So, hopefully now, guys, you understand the expression ‘to be on thin ice’. Obviously, literally, this would be to be on ice that is thin, that is likely to break or crack. So, you are in a precarious or risky situation.
Figuratively, this can mean that you are in a dangerous situation that isn’t necessarily related to ice breaking at all.
And lastly, it can mean that you’re in trouble, you’re already in trouble and you can’t afford to make another mistake, and you’re on your final warning. Okay? You’re on thin ice.
So, as usual, guys, let’s go through a little listen and repeat exercise here where you guys can practice your pronunciation. Okay? So, listen and repeat after me. Let’s go.
To be on
To be on thin
To be on thin ice x 5
Good job! Focus on linking those words. There’s a few things going on there. You will see though, if you join up to the Aussie English Classroom, when I break this down in the 10-minute video that I do each week for the pronunciation exercises, you will see the sort of little tidbits, the little important bits of information, about connected speech there, okay? To be on thin ice. Hopefully, that makes sense.
So, let’s go through and conjugate this just in the present tense, guys. Okay, so ‘I am’, ‘You are’, etc., but we’ll contract ‘am’, ‘are’, and ‘is’ on to the previous pronouns. Okay? So, let’s go.
I’m on thin ice
You’re on thin ice
She’s on thin ice
He’s on thin ice
We’re on thin ice
They’re on thin ice
It’s on thin ice
Good job! Good job! And I hope you paid attention to how those words are linking together, the connected speech there, okay? Anyway.
Let’s get into the Aussie English fact for today, guys, and then we will finish up, and I will bid you farewell for this week. All right.
So, today’s Aussie fact. It’s all about the Snowy Hydro Scheme. And so, my thought pattern was, okay, the phrase is ‘on thin ice’. What is there in Australia that is ice or snow or the cold that I can talk about? And I thought about the Snowy Mountains, and then I thought about the Snowy Mountain Hydro Scheme. So, I wonder if you guys have heard about this.
So, what is it. The Snowy Hydro Scheme is a hydroelectricity and irrigation complex in south-east Australia. The Scheme consists of 16 major dams, seven power stations, one pumping station, and over 225 kilometres of tunnels, pipelines, and aqueducts that were constructed between the years of 1949 and 1974. So, (it) went for about 25 years.
Astonishingly, only 2% of the construction work is visible above the ground. It was completed on time and in budget in 1974 at a total cost of $820 million dollars, which today, is the equivalent of more than $6 billion dollars. Pretty Penny.
So, this scheme was the largest-ever engineering project undertaken in Australia and was overseen by Chief Engineer, Sir William Hudson. Around two thirds of the workforce employed in the construction of the Snowy Hydro Scheme were recently-arrived immigrant workers desperate for work who originated from over 30 different foreign countries. The total number of workers on the Scheme was more than 100,000 in that 25-year period, and the official death toll reached 121 people. I don’t know if that’s a lot or if that’s not very many. Sounds like a lot.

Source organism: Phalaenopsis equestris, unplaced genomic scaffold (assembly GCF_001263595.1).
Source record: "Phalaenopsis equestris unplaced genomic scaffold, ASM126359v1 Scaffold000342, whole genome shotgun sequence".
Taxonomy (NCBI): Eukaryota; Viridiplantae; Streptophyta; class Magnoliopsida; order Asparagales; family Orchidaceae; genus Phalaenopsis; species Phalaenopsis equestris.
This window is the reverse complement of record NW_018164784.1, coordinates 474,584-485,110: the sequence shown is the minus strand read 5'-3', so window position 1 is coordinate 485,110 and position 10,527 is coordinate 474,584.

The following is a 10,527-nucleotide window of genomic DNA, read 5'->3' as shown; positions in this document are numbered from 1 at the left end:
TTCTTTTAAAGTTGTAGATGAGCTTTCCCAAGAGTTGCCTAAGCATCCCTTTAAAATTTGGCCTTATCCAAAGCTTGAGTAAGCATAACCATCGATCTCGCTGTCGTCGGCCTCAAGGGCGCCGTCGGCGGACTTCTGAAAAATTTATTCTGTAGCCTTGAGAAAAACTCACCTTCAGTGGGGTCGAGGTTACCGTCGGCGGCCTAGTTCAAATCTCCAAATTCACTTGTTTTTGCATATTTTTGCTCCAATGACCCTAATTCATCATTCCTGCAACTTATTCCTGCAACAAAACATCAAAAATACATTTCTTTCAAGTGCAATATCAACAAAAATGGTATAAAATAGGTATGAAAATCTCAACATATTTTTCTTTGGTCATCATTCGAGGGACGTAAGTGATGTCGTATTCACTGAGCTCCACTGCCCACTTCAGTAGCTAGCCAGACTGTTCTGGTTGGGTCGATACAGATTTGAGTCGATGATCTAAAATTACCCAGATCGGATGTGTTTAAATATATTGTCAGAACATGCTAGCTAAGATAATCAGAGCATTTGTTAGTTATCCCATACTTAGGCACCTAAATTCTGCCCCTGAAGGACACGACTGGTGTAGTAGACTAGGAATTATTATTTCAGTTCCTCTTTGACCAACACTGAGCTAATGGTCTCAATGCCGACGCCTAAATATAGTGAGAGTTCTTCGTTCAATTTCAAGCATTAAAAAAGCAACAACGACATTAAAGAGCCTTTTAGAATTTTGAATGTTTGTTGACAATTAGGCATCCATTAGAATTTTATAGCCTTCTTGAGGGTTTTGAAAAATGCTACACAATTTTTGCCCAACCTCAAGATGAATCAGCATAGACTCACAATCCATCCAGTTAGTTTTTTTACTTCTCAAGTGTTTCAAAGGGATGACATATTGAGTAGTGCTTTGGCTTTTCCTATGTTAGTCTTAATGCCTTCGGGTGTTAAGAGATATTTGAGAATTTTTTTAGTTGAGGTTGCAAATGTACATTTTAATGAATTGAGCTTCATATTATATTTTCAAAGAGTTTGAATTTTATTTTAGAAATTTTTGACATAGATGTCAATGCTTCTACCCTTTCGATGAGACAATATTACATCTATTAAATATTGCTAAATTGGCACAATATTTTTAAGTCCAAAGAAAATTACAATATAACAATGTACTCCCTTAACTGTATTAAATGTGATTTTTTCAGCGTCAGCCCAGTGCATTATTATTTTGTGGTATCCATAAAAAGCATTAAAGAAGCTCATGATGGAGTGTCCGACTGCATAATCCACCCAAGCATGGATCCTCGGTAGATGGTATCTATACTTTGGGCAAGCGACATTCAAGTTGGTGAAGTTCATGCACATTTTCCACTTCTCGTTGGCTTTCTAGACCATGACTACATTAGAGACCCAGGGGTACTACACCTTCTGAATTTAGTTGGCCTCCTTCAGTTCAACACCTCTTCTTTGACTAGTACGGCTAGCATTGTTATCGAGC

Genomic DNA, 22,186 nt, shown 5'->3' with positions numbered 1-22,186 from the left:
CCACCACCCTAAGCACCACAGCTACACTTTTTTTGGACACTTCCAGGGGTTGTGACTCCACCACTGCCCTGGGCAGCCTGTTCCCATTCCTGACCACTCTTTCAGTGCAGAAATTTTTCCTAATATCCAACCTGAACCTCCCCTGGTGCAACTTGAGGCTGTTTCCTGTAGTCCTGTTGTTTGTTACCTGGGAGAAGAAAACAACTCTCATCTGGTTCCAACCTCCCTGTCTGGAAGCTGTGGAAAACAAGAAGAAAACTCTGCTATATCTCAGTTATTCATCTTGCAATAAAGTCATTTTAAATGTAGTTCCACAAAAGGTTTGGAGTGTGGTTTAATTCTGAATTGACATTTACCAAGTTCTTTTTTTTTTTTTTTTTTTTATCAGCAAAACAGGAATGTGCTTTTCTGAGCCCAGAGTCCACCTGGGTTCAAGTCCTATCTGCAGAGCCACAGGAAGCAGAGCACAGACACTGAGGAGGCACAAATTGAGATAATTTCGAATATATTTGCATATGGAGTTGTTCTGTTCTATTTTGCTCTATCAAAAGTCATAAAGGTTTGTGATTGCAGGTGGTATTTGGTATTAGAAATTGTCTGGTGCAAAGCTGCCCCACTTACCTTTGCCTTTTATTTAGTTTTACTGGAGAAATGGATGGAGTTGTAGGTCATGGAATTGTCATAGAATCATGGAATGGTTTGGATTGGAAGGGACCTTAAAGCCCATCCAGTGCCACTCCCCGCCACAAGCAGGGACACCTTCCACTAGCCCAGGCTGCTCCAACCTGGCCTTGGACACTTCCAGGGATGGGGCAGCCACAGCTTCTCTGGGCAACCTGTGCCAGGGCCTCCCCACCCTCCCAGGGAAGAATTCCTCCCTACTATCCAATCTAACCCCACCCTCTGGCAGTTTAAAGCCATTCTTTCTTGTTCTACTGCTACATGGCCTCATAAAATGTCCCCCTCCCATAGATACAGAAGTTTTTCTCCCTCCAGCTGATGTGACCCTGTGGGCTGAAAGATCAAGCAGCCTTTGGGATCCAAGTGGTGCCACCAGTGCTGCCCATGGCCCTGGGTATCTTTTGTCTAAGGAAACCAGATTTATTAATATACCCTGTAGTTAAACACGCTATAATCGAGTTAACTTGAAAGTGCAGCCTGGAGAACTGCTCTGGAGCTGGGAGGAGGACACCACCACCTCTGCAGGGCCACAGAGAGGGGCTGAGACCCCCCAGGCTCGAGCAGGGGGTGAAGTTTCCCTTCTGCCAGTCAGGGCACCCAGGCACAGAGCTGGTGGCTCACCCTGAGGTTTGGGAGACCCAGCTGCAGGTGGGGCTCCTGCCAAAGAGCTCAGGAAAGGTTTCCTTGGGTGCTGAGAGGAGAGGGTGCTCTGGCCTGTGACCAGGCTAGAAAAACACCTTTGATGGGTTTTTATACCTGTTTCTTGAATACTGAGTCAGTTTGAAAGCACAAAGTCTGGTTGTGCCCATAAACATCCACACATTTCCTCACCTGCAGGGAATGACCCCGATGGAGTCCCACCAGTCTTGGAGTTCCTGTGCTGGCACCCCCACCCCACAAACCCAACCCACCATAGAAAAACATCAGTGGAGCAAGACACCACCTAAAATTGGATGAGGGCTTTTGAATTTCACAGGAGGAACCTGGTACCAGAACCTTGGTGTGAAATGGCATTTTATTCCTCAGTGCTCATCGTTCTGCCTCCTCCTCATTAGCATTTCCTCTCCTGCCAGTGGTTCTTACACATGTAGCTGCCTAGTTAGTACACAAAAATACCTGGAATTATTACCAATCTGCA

At the completion of the project, the Australian government maintained much of the diverse workforce and created the Snowy Mountains Engineering Corporation, SMEC, which remains an international engineering consultancy company up to today.
So, why was the Snowy Hydro Scheme built? You know, why was it put into place?
The Snowy Hydro Scheme was implemented to solve a yearly problem for farmers and inhabitants of south eastern Victoria. So, every year here in the snowfields in the Australian Alps the snow would fall on the Great Dividing Range and it would melt in spring time and summer time obviously, and then flood the low-lying flood plains and river flats in places like East Gippsland in southeast Victoria as the water flowed out into Bass Strait and into the Tasman Sea. Thus, each year, farmers didn’t know if their crops would be ruined by these floods or not.
In order to divert the excess snowmelt water and spare the farmers their yearly headache, the Snowy Hydro scheme was implemented, and this had numerous benefits including channeling the water away from the farmers crops into the Murray and Murrumbidgee River irrigation areas, which allowed farmers to access this water via the irrigation systems, and also, they were able to harness the power of the water and turn into electricity using hydroelectricity. Right?
So, how was this done? The water falls about 800 meters and travels through large hydroelectric power stations, which generate peak-load power for the Australian Capital Territory, New South Wales, and Victoria.
And in 2016, The Snowy Mountains Hydroelectricity System/Scheme, whatever you want to call it, was added to the Australian National Heritage List.
So, whether you’re into skiing and snowboarding, hiking or camping, or you just want to check out the dams and power plants and other things related to these Snowy Mountains Hydro Scheme, the Snowy Mountains in the Australian Alps are definitely a beautiful spot worth checking out if you find yourself in the south east of Australia.
Anyway, guys that’s it for today. I hope you enjoy this episode. I hope you have a lovely week and I’ll see you soon. Catch ya!